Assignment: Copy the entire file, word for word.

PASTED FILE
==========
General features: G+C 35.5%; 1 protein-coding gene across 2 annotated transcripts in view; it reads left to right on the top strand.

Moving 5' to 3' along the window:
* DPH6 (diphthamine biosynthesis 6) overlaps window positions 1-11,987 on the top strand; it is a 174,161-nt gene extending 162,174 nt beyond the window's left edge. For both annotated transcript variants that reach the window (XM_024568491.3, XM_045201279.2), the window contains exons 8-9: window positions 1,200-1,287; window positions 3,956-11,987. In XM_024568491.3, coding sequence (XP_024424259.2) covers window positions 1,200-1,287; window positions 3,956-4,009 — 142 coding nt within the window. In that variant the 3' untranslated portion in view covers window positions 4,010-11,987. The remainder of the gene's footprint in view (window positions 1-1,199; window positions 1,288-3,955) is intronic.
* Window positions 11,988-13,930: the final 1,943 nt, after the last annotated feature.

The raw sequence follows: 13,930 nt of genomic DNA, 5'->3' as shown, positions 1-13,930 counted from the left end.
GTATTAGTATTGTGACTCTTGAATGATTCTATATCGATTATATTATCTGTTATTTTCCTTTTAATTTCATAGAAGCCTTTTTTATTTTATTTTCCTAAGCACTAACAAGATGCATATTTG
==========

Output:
General features: G+C 35.5%; 1 protein-coding gene across 2 annotated transcripts in view; it reads left to right on the top strand.

Moving 5' to 3' along the window:
* DPH6 (diphthamine biosynthesis 6) overlaps window positions 1-11,987 on the top strand; it is a 174,161-nt gene extending 162,174 nt beyond the window's left edge. For both annotated transcript variants that reach the window (XM_024568491.3, XM_045201279.2), the window contains exons 8-9: window positions 1,200-1,287; window positions 3,956-11,987. In XM_024568491.3, coding sequence (XP_024424259.2) covers window positions 1,200-1,287; window positions 3,956-4,009 — 142 coding nt within the window. In that variant the 3' untranslated portion in view covers window positions 4,010-11,987. The remainder of the gene's footprint in view (window positions 1-1,199; window positions 1,288-3,955) is intronic.
* Window positions 11,988-13,930: the final 1,943 nt, after the last annotated feature.

The raw sequence follows: 13,930 nt of genomic DNA, 5'->3' as shown, positions 1-13,930 counted from the left end.
GTATTAGTATTGTGACTCTTGAATGATTCTATATCGATTATATTATCTGTTATTTTCCTTTTAATTTCATAGAAGCCTTTTTTATTTTATTTTCCTAAGCACTAACAAGATGCATATTTG